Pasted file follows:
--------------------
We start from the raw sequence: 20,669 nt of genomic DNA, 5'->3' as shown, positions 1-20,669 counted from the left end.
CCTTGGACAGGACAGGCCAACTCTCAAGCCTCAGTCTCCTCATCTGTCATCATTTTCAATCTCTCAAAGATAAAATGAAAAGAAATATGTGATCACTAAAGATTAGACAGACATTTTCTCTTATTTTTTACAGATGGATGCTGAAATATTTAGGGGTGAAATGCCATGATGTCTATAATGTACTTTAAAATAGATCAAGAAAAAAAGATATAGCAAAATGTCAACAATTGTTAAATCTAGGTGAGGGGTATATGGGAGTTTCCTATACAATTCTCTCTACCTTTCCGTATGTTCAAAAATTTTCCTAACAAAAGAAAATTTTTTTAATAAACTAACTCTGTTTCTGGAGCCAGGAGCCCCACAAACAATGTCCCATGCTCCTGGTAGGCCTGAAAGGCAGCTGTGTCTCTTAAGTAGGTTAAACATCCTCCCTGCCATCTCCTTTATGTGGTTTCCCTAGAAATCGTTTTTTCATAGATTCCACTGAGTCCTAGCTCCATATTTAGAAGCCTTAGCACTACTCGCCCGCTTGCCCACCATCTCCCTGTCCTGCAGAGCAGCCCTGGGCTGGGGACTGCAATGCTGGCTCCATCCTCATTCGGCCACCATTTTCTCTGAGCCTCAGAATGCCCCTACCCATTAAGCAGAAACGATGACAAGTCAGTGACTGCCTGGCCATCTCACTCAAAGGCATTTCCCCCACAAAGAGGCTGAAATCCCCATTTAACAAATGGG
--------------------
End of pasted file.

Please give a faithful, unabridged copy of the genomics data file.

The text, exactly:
We start from the raw sequence: 20,669 nt of genomic DNA, 5'->3' as shown, positions 1-20,669 counted from the left end.
CCTTGGACAGGACAGGCCAACTCTCAAGCCTCAGTCTCCTCATCTGTCATCATTTTCAATCTCTCAAAGATAAAATGAAAAGAAATATGTGATCACTAAAGATTAGACAGACATTTTCTCTTATTTTTTACAGATGGATGCTGAAATATTTAGGGGTGAAATGCCATGATGTCTATAATGTACTTTAAAATAGATCAAGAAAAAAAGATATAGCAAAATGTCAACAATTGTTAAATCTAGGTGAGGGGTATATGGGAGTTTCCTATACAATTCTCTCTACCTTTCCGTATGTTCAAAAATTTTCCTAACAAAAGAAAATTTTTTTAATAAACTAACTCTGTTTCTGGAGCCAGGAGCCCCACAAACAATGTCCCATGCTCCTGGTAGGCCTGAAAGGCAGCTGTGTCTCTTAAGTAGGTTAAACATCCTCCCTGCCATCTCCTTTATGTGGTTTCCCTAGAAATCGTTTTTTCATAGATTCCACTGAGTCCTAGCTCCATATTTAGAAGCCTTAGCACTACTCGCCCGCTTGCCCACCATCTCCCTGTCCTGCAGAGCAGCCCTGGGCTGGGGACTGCAATGCTGGCTCCATCCTCATTCGGCCACCATTTTCTCTGAGCCTCAGAATGCCCCTACCCATTAAGCAGAAACGATGACAAGTCAGTGACTGCCTGGCCATCTCACTCAAAGGCATTTCCCCCACAAAGAGGCTGAAATCCCCATTTAACAAATGGG